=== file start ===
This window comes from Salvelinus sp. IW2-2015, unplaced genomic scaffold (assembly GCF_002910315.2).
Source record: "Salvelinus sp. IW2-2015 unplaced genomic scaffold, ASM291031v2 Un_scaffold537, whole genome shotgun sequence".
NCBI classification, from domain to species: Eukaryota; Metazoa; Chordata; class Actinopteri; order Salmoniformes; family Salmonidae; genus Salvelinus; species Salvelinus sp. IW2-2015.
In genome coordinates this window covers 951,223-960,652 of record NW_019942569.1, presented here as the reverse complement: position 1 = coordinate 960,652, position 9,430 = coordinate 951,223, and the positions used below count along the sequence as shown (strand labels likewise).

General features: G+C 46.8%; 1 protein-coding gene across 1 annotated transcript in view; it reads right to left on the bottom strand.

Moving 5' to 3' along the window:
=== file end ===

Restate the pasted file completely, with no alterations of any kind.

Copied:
This window comes from Salvelinus sp. IW2-2015, unplaced genomic scaffold (assembly GCF_002910315.2).
Source record: "Salvelinus sp. IW2-2015 unplaced genomic scaffold, ASM291031v2 Un_scaffold537, whole genome shotgun sequence".
NCBI classification, from domain to species: Eukaryota; Metazoa; Chordata; class Actinopteri; order Salmoniformes; family Salmonidae; genus Salvelinus; species Salvelinus sp. IW2-2015.
In genome coordinates this window covers 951,223-960,652 of record NW_019942569.1, presented here as the reverse complement: position 1 = coordinate 960,652, position 9,430 = coordinate 951,223, and the positions used below count along the sequence as shown (strand labels likewise).

General features: G+C 46.8%; 1 protein-coding gene across 1 annotated transcript in view; it reads right to left on the bottom strand.

Moving 5' to 3' along the window: